As you begin to collect your 2020 income tax information and prepare to file a return, are you:
• Realizing that your tax situation may be different from previous years?
• Interested in learning about a way to support your community in a tax-wise manner?
Tax law changes last year could impact your tax strategy as you begin filing your taxes. On January 1, 2020, the SECURE Act increased the beginning age for Required Minimum Distributions (RMDs) from Individual Retirement Accounts (IRAs) and other qualified retirement plans from 70 ½ to 72 for individuals that had not reached age 70 ½ by December 31, 2019. If you, or someone you know, reached 70 ½ years of age by December 31, 2019, you must withdraw a portion of your IRA each year based upon your age. This RMD is mandated and you must pay income tax on the portion you withdraw. If you fail to withdraw your RMD, you will face stiff penalties.
In March of 2020, the CARES Act waived RMDs for the 2020 calendar year for qualified IRA or retirement plans. As an example, if you reached 70 ½ in 2019, you could have taken your 2019 RMD in 2019, or you could have waited until April 1, 2020. Either way, you would have been required to take your 2020 RMD by December 31, 2020. The CARES Act waived both RMDs for 2020.
If you now need to make an RMD now in 2021, you can make what’s called a Qualified Charitable Distribution (QCD), also known as a Charitable IRA Rollover. These “charitable rollovers” count as part of your required minimum distribution, but aren’t taxable income to you.
While the SECURE Act changed the minimum age for RMDs, it did not change the minimum age for Qualified Charitable Distributions (QCDs). If you are age 70½ or older, you are still eligible to make QCDs.
Rather than simply take your RMD as a withdrawal this year, you can direct your IRA administrator to distribute a gift from your IRA to benefit the Jewish community. Any amount you transfer counts against your required minimum distribution (RMD), and you can direct up to $100,000 to your favorite causes this year.
So, how does it work? Making an IRA Rollover gift is easier than ever and here are the simple steps:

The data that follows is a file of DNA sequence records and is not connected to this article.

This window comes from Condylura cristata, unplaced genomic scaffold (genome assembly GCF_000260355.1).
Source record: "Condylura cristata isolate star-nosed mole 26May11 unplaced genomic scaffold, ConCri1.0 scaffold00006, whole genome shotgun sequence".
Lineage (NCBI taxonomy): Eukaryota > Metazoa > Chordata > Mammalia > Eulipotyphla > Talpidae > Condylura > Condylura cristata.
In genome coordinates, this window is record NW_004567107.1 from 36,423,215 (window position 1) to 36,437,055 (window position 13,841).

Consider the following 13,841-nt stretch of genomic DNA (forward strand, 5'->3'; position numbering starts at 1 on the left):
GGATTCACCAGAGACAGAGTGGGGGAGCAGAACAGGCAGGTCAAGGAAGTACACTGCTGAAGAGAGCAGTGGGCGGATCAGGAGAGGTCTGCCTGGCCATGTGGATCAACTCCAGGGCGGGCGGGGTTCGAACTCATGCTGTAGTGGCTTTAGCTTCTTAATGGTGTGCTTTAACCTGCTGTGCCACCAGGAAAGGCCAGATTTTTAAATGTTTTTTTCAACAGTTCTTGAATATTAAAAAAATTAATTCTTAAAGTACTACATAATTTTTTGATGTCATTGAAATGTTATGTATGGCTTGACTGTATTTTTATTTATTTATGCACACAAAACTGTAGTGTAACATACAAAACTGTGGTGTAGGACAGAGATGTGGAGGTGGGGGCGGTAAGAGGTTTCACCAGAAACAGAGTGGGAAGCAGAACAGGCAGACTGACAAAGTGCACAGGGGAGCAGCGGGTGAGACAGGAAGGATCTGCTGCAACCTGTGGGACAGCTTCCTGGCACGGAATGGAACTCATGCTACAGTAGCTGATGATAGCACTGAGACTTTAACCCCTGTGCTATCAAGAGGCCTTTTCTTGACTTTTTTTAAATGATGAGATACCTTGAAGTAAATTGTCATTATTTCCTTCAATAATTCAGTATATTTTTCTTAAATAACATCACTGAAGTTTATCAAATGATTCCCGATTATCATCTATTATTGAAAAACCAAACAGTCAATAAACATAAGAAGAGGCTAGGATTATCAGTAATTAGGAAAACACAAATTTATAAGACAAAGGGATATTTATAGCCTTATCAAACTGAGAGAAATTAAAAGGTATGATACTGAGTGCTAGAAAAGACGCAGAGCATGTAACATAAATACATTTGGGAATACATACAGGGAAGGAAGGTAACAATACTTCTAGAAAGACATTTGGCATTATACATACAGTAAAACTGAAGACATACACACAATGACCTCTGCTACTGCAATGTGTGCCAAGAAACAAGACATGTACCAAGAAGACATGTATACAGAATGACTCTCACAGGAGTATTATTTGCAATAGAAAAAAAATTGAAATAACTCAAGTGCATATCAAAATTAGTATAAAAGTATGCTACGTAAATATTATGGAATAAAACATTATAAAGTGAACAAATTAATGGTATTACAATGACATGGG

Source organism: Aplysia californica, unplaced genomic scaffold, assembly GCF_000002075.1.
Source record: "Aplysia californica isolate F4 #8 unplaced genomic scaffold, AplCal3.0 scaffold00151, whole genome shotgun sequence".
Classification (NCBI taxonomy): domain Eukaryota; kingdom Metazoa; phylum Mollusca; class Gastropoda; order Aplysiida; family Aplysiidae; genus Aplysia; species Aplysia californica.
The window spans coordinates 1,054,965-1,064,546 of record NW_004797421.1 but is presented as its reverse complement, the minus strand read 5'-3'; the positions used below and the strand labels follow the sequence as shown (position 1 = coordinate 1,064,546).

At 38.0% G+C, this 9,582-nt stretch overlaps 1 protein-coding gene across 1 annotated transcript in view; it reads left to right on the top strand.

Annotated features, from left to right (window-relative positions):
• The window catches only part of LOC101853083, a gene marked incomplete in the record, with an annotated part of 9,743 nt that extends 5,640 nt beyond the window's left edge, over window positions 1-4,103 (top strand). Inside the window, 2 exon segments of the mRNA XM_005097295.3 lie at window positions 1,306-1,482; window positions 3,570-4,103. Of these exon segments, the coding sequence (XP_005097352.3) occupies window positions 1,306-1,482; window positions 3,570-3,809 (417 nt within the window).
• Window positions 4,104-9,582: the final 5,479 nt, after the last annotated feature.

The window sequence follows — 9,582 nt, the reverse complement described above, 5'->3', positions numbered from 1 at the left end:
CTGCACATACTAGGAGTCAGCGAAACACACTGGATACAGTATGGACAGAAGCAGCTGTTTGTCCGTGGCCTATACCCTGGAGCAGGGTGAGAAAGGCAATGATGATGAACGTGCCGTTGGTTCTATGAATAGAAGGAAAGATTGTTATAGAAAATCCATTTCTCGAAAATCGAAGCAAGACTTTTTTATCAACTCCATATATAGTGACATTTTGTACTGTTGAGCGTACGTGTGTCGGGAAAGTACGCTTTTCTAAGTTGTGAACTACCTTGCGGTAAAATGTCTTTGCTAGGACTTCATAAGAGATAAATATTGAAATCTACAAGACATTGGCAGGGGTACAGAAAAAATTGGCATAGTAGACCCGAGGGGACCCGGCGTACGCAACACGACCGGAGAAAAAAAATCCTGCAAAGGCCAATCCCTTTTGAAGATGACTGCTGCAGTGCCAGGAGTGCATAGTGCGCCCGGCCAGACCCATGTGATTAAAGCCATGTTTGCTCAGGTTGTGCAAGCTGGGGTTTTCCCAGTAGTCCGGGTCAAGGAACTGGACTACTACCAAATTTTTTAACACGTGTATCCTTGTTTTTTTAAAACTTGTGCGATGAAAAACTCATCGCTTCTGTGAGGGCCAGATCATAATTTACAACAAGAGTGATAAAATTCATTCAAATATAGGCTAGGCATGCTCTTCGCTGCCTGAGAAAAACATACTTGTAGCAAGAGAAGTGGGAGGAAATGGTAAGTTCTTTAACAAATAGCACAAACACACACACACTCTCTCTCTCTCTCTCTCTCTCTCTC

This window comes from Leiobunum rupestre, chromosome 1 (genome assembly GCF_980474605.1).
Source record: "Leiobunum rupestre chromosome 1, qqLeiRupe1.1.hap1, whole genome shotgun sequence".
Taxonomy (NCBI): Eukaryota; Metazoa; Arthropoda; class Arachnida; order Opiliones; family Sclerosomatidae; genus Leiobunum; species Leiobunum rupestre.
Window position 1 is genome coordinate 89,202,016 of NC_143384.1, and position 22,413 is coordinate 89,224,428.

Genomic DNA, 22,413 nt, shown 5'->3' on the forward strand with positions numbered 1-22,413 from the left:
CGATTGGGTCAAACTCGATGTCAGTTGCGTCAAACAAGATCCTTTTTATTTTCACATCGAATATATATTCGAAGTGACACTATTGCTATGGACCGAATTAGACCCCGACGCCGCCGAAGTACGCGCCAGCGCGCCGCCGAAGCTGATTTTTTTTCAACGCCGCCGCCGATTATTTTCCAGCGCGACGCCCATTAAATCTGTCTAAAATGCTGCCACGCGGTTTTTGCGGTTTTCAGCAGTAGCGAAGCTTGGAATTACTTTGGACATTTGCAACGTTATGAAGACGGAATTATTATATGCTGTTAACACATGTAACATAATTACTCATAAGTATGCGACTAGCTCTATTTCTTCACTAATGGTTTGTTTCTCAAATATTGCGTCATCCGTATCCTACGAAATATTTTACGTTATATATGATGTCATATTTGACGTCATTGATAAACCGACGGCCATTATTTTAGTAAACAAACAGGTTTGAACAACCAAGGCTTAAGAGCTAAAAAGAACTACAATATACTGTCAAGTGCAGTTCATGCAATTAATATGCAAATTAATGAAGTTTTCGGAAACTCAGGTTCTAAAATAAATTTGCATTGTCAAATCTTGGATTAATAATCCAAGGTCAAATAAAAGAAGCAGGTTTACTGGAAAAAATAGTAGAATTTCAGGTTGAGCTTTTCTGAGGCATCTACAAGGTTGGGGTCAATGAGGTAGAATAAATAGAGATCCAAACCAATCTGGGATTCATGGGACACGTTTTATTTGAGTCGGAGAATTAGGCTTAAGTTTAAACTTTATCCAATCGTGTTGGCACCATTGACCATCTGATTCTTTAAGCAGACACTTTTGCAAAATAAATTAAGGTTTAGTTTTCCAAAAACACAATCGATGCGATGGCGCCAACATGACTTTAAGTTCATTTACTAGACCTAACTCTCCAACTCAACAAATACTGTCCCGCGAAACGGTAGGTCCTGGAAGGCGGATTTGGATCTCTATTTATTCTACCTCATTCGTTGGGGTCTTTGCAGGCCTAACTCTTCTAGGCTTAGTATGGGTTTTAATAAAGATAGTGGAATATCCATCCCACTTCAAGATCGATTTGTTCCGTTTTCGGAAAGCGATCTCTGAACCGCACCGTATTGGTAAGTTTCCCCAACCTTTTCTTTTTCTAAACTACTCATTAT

1. If you qualify, contact your IRA administrator. Because of the popularity of the rollover, most administrators provide forms and a procedure to help you make a rollover gift, also known as a Qualified Charitable Distribution or QCD.
2. Direct a transfer of any amount (up to $100,000) from your IRA to the Tidewater Jewish Foundation (TJF). This gift can be designated to benefit any local charitable organization.
3. You will pay no income taxes on the amount transferred. Note: Because you are not claiming the transferred amount as income, you will not receive an income tax deduction for your gift (though you may realize those deductions are harder to claim with the new thresholds).
Caution: The check from your IRA must be made out to a charity (such as TJF), not to you. Call the financial institution that holds your IRA and ask about its charitable rollover procedures. You will likely need to fill out a simple distribution form, naming TJF as the recipient and specifying the dollar amount.
Additionally, you can name TJF as the beneficiary of your IRA plan. Use this asset to endow your gift and leave other assets subject to lower taxes to your heirs. Often subject to high estate and income taxes, an IRA left to your heirs may result in fewer dollars for them. The more you can save on your tax bill, the more your heirs will inherit from you. At the same time, future Jewish generations in Tidewater will enjoy the benefits of your generosity.
For more information, contact Naomi Limor Sedek, Tidewater Jewish Foundation President and CEO, at 757-965-6102 or email@example.com.
This information is not intended as tax, legal, or financial advice. Gift results may vary. Consult your personal financial advisor for information specific to your situation.
Read this piece in the Jewish News, here.